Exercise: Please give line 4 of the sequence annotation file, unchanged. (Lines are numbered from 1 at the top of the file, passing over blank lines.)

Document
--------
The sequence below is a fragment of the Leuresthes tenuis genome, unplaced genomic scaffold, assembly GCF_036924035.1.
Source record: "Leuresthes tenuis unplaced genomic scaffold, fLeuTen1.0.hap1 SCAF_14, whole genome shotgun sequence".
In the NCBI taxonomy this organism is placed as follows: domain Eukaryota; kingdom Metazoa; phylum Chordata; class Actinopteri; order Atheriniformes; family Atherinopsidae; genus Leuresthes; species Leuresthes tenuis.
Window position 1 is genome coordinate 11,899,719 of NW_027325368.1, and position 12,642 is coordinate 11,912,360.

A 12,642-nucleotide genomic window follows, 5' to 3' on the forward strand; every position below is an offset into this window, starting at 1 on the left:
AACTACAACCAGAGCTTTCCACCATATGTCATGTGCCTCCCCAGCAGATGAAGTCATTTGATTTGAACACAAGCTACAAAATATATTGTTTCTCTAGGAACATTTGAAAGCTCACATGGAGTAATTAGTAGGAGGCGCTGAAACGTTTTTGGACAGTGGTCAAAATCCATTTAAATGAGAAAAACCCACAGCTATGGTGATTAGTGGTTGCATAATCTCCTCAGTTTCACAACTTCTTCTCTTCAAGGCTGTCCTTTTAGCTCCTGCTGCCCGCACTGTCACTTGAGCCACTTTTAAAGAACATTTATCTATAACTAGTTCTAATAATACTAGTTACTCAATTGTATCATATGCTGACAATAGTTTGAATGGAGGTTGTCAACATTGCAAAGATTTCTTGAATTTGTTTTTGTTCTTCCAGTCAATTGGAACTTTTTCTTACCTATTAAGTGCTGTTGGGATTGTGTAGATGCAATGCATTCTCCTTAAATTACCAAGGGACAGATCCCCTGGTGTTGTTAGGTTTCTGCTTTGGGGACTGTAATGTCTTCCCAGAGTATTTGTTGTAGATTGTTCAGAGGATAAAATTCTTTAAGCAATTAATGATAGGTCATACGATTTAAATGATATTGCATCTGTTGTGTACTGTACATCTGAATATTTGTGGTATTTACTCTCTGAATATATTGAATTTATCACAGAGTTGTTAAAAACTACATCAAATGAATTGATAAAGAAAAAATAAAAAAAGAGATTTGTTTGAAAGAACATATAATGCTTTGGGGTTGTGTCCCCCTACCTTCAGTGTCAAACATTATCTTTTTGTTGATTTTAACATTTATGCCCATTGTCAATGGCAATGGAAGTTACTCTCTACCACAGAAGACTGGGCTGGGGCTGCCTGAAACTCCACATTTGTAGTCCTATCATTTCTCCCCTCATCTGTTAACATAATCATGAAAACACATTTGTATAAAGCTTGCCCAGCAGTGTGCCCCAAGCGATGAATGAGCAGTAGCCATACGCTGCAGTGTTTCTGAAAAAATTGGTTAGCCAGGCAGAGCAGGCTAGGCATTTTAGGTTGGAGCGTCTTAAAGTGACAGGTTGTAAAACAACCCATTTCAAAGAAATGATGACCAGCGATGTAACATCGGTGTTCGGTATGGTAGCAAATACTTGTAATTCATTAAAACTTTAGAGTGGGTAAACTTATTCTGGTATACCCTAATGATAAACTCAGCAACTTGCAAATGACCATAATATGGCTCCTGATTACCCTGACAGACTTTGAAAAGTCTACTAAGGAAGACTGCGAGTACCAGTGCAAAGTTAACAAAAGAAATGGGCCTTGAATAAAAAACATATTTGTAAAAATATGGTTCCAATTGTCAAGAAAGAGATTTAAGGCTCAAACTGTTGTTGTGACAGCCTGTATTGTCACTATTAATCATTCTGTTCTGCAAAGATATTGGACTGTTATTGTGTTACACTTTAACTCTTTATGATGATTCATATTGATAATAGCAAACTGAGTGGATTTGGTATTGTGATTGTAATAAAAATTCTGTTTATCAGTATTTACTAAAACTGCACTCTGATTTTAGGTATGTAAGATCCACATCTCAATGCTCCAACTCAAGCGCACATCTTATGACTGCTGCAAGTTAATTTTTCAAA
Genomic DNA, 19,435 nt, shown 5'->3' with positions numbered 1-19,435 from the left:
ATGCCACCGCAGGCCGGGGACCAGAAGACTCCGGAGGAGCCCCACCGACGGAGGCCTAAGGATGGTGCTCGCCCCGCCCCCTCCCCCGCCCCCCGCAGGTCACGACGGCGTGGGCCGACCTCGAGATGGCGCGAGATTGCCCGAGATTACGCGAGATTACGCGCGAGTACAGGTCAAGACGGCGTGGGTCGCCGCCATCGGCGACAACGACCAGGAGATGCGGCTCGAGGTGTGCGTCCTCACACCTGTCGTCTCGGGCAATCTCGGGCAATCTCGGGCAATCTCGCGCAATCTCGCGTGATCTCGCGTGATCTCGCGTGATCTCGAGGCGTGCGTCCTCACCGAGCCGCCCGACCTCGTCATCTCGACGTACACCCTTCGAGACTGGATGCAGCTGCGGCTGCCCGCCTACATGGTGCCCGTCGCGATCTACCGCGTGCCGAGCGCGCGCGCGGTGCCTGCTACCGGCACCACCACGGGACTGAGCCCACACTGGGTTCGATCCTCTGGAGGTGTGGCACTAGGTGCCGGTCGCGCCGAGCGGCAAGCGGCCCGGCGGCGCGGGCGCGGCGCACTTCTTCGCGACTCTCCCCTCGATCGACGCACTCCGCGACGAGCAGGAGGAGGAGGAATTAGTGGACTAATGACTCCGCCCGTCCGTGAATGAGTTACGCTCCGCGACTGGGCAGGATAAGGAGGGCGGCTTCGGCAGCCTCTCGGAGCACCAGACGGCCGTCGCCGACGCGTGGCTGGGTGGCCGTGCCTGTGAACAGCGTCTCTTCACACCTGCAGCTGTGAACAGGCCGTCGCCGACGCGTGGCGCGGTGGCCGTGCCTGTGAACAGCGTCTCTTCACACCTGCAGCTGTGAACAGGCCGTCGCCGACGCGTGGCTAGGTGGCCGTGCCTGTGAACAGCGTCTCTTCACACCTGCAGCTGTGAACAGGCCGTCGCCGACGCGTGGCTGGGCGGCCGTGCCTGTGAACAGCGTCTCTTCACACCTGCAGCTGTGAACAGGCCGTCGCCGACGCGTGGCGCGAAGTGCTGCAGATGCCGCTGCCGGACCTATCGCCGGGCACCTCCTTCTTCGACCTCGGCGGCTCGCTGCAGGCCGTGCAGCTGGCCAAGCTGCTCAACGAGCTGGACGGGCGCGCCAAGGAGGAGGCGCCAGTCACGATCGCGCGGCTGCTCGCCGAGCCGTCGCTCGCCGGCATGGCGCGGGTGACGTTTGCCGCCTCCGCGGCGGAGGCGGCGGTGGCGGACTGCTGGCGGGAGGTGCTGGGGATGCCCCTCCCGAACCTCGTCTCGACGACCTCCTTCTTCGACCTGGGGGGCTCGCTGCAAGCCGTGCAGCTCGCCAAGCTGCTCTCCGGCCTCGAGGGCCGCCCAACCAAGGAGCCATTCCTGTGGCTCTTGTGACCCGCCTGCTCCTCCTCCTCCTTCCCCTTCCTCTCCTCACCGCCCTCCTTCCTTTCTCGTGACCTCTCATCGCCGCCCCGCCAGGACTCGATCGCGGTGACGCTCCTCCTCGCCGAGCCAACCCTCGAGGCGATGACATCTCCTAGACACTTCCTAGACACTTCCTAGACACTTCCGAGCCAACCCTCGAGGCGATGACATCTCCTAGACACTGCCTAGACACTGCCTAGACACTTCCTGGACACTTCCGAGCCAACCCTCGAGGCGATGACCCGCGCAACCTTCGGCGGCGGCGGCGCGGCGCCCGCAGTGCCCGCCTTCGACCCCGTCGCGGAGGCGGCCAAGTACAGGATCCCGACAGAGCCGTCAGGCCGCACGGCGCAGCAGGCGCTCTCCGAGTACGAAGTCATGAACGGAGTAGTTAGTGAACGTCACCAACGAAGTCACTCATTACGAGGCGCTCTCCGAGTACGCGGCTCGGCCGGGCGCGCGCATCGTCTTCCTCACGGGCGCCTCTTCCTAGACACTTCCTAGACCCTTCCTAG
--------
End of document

Window position 1 is genome coordinate 11,899,719 of NW_027325368.1, and position 12,642 is coordinate 11,912,360.